You can provide a custom matcher using the matcher property of a route definition. For an example, see UrlMatcher.

Route Parameters

Dynamic routes are often used in web applications to pass data (parameters) or state to the application or between various components and pages. The Angular router has support for dynamic paths and provides an easy to use API to access route parameters.

You can define a route parameter using the colon syntax followed by the name of the parameter. For example:


In the example, id is the route parameter. /product/1, /product/2, /product/p1 … are examples of URLs that will be matched via this route definition.

The last segment of these URLs are the values of the id parameter that will be passed to ProductDetailComponent.

In your matched components, you can access the route parameters using various APIs:

Angular Route Guards

Route guards enables you to allow or disallow access to your specific application routes based on some criteria (for example if the user is logged in or not).

You can also use a guard to prevent users from leaving a component depending on some conditions (for example if a form is not submitted yet and data can be lost).

You can use Angular guards to protect components or complete modules.

To protect a route, you first need to create a guard by sub-classing the CanActivate interface and overriding the canActivate() method which needs to return a Boolean value (true means access is allowed) and add it to route definition via the canActivate attribute. For example:


This is an example implementation of ExampleGuard:

class MyGuard implements CanActivate {  canActivate() {    return true;  }}

Since the canActivate() method will always return true, this guard will always allow access to ProductDetailComponent.

The Router Outlet

The Router-Outlet is a directive exported by RouterModule and acts as a placeholder that indicates to the router where it needs to insert the matched component(s). The component that has the router outlet is refereed to as the application shell:


The Angular router supports more that one outlet in the same application. The main (or top-level) outlet is called the primary outlet. Other outlets are called secondary outlets.

You can specify a target outlet for a route definition using the outlet attribute.

The Navigation Directives

Angular Router provides two directives for navigation: The routerLink directive which replaces the href attribute in the <a> tags to create links and routerLinkActive for marking the active link. For example:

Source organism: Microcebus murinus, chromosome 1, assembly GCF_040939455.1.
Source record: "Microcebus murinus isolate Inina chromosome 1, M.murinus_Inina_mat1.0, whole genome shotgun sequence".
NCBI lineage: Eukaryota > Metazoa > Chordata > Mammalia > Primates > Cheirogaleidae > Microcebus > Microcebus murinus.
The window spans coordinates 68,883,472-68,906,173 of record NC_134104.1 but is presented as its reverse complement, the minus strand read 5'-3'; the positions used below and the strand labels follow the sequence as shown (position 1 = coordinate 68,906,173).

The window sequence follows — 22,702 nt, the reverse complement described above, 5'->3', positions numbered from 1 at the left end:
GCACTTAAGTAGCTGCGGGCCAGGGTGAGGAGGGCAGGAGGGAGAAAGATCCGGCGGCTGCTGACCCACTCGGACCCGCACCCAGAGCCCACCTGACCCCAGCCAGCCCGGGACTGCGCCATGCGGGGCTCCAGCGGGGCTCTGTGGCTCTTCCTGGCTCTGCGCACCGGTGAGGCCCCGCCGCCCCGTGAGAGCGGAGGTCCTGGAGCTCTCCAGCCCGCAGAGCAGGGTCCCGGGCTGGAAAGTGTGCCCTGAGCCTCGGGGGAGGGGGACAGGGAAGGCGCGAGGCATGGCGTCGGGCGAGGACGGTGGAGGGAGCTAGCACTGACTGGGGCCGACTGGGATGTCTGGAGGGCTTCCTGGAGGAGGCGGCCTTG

<a [routerLink]="'/products'">Products</a>

Step 1: Creating a Angular 11 Project

To show you how to use Angular routing to build a frontend application with multiple screen views, we’ll create an Angular 8 project from scratch using Angular CLI 8.

Note: Please make sure you have Angular CLI 8 installed on your development machine to generate Angular 8 projects.

Angular CLI requires you to have Node 10+ with NPM installed on your machine so without these dependencies you will not be able to install the CLI on your machine. You can easily head to the official website and download the right binaries for your operating system or follow the appropriate documentation for how to install a recent version of Node.js in your system.

As the time of this writing Angular CLI 8.0.1 is installed (npm install -g @angular/cli)

Open a new terminal on your system, navigate to where you want to create your project and run this command:

$ ng new angular-routing-demo

Before proceeding to generate the project, the CLI will prompt you if:

  • Would you like to add Angular routing? The default answer is No so type y to tell the CLI to install the @angular/router package in the project and generate a src/app/app-routing.module.ts file and will also add a <router-outlet> in the src/app/app.component.html file which will the shell of our Angular application. In previous versions of Angular CLI, you would need to create this file manually.